Al Jadid, P.O. Box 805, Cypress, CA 90630, Tel: 310 227-6777;E-mail firstname.lastname@example.org
A Critical Tribute to the Poet of Exile
By Lynne Rogers
Mahmoud Darwish: Exile’s Poet, Critical Essays
Edited by Hala Khamis Nasser and Najat Rahman
Olive Branch Press, 2008. 377 pp.
When the world’s most popular poet passed away in a hospital in Texas last year, the American media hardly noticed. Nevertheless, admired in Europe, particularly in France, one of his adopted homelands, and revered in Ramallah as the voice of Palestine, the prolific oeuvre of Mahmoud Darwish has been readily available in English thanks to his dedicated translators. Now a critical collection of 12 essays explores the evolution of Darwish’s poetry. In her forward, poet and editor Salma Khadra Jayyusi acknowledges both Darwish’s position as the poet of Palestinian identity--connecting the tragedy of his exile with the collective of the Palestinian people--as well as a modern poet who sheds “light on the universal experience of man.” In their introduction, Hala Khamis Nasser and Najat Rahman stress that “Exile, in one form or another, has always been at the heart of his creation,” and, “It is precisely the fragility of poetry that allows a space of possibility for those historically silenced.”
The first essay by Bassam K. Frangieh contextualizes Darwish’s poetry within the frame of modern Arabic poetry, identifying major themes and motifs, as these poets “give the people the vision that might change positively their social and political conditions.” Rahman’s essay looks at Darwish’s poetry after the Israeli siege of Beirut in 1982, a dramatic period of a second displacement for Palestinians, when Darwish’s poetic responses introduced the idea that “exile as perpetual,” and declared that “home is no longer constituted by land or people but by the possibility of a poetic gathering of voices.”
Faysal Darraj identifies several stages in Darwish’s evolution from a national poet to a poet “pleading for peace and reconciliation.” Sulaiman Jubran charts three stages in Darwish’s poetry by examining his use of the father. In a close look at his love poems, Subbi Hadidi, the Syrian critic whom Darwish characterized as the best writer on him, points out the “sociological concerns” and the predominate theme of “lovers who are strangers to one another.” In a very close reading of both form and format, Reuven Snir illuminates the paradigms of Al-Andalusia and biblical figures as Darwish converses with the past and other poets. Looking at Darwish’s deconstruction of biblical figures, Angelika Neuwirth highlights Darwish’s 1980 move to distance himself “from the martyr.”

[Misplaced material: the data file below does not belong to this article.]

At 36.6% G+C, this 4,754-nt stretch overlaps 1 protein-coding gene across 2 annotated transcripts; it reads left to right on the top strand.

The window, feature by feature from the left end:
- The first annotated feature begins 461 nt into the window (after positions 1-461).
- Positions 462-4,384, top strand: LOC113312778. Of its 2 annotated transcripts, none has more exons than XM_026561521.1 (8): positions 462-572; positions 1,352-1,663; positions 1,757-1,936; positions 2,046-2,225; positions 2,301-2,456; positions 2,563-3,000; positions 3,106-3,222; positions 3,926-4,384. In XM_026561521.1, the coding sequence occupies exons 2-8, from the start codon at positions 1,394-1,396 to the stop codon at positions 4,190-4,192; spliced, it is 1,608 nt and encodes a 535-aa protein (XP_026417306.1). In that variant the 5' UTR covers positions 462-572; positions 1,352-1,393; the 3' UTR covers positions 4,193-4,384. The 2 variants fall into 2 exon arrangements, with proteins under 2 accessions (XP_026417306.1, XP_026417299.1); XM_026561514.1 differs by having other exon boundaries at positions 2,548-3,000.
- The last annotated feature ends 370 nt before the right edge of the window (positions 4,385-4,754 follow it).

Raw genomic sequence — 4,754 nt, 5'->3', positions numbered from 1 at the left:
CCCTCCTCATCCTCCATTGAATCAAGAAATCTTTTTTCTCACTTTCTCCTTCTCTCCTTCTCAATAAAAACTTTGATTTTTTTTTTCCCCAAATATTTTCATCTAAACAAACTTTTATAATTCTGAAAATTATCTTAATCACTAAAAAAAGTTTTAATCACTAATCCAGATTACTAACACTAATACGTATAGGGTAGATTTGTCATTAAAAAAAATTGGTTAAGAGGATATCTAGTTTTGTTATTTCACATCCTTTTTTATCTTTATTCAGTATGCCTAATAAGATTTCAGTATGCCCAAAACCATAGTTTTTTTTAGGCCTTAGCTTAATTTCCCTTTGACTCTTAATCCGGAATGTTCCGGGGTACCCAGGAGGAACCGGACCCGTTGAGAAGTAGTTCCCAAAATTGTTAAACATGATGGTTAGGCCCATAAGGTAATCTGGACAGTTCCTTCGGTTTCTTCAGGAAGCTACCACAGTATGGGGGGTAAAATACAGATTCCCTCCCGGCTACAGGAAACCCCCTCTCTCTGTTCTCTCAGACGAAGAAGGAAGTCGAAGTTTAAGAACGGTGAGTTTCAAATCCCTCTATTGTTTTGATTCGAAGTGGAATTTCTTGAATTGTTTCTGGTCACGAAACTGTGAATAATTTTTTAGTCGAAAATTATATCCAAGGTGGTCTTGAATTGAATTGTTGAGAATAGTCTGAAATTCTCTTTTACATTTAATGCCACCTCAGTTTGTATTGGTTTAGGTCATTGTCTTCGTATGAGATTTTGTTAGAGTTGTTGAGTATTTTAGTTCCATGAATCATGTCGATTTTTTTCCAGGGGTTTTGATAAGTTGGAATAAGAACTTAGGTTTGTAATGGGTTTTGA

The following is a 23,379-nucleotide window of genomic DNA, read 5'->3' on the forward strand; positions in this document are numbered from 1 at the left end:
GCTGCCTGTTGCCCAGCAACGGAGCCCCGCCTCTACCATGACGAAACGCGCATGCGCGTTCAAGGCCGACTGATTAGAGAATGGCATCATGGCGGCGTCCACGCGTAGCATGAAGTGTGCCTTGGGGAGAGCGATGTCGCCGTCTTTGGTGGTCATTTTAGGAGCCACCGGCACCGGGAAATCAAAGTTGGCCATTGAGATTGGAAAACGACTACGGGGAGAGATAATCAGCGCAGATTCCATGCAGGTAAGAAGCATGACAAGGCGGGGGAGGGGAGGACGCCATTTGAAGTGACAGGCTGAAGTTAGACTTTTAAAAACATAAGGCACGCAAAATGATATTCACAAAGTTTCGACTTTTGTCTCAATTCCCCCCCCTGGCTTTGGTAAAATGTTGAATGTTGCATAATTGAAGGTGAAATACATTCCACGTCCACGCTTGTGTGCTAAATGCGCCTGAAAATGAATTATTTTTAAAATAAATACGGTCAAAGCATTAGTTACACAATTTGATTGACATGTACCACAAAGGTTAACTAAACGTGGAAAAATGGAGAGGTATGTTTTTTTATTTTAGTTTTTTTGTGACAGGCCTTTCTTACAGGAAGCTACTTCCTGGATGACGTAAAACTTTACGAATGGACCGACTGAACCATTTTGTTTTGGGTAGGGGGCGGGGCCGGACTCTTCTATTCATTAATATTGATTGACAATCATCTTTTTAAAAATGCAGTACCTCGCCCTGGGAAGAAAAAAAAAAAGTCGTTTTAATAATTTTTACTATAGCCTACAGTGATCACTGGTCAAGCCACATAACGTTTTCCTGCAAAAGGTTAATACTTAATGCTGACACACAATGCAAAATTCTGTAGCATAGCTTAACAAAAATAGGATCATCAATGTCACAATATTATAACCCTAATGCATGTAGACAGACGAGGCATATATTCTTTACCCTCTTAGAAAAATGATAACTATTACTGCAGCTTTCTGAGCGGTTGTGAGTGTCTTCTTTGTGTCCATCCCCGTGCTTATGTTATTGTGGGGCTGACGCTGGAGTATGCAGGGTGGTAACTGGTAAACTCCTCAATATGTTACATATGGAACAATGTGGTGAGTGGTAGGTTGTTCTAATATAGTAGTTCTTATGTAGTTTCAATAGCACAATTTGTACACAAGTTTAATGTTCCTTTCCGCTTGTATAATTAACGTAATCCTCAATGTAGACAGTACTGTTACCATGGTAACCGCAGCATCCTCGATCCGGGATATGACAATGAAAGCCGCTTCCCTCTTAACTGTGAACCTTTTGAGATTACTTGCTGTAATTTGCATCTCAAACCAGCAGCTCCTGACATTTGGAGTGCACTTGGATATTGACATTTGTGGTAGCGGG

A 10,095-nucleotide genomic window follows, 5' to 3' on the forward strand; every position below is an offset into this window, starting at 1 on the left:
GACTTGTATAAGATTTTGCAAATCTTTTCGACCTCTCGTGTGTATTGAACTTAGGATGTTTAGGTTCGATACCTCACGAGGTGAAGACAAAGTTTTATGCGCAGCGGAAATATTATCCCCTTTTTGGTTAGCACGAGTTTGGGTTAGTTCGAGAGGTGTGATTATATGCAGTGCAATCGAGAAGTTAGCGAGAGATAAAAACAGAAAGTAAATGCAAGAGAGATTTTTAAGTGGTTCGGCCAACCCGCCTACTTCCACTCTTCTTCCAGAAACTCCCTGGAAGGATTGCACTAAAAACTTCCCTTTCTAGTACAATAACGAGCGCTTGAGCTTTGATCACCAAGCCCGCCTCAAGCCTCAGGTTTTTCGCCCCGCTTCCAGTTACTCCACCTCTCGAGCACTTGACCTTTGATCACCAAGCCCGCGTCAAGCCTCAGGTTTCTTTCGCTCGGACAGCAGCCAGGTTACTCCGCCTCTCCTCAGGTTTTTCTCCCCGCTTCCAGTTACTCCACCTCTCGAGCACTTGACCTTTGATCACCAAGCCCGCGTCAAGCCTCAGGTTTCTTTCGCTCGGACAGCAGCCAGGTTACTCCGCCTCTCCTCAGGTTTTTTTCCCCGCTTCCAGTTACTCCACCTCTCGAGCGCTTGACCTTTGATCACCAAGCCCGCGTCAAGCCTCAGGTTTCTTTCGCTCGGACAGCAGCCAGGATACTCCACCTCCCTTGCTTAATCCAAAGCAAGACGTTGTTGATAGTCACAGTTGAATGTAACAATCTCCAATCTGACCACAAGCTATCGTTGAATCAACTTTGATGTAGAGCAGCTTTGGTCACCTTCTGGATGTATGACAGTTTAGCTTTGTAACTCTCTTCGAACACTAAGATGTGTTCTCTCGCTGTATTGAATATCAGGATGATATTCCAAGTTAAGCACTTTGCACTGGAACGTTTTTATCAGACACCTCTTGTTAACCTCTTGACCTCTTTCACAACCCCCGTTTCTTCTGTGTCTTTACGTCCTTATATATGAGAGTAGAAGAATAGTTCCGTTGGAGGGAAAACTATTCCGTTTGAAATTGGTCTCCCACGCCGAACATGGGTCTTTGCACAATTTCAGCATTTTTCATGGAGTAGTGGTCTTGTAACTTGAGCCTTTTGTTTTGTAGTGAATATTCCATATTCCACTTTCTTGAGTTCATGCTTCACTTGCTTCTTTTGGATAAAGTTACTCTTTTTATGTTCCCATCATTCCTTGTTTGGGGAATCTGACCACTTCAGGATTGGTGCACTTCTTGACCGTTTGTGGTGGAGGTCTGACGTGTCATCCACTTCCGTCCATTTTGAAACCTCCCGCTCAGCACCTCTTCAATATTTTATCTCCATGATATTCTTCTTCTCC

The cosmopolitan Darwish spent his exile in both Arab and European cities, and Hala Nasser explains how he uses these cities metaphorically to reflect his yearning, his disillusionment, and his search for self. Sinan Antoon’s essay, almost a “p(r)oem” in and of itself, acknowledges Darwish as “one of a few poets still able to successfully inhabit the Arabic tradition, yet who always manages to take it to new horizons.” Antoon illuminates how the technical detail of language and the infrastructure of the collection “Do Not Apologize for What You Have Done,” voice Darwish’s defiant celebration of the journey. Jeffrey Sacks gives an informed summary of previous Arabic poetry critics Yumna al-Eid and Adonis as a preface to his own dazzling reading of the multiple sieges in Darwish’s “State of Siege.” For Ipek Azime Celik, Darwish re-presents the past as a “cultural product comprising heterogeneous anarchical components” and Stuart Reigeluth compares the repetition and return in Darwish with Mourid Barghouti, also a Palestinian writer. The collection closes with a frank 2005 interview with Darwish on his work.
In “Exile’s Poet, Critical Essays,” most of the scholars have been involved in translation, and they patiently explain the complexities of the original Arabic for the English reader, making this collection a valuable library addition and ideal for those who teach world literature in English. Admittedly, some essays are overloaded with jargon which may put off the purist poetry readers, but the heavy use of literary theory also testifies to the depth of Darwish’s talent as a poet who continually enriches. This academic collection, which grew out of a panel at Middle Eastern Studies Association conference, provides an array of secondary sources, some jewels of information in the endnotes and an extensive bibliography of cited works.
This review appears in Al Jadid, Vol. 15, no. 60 (2009)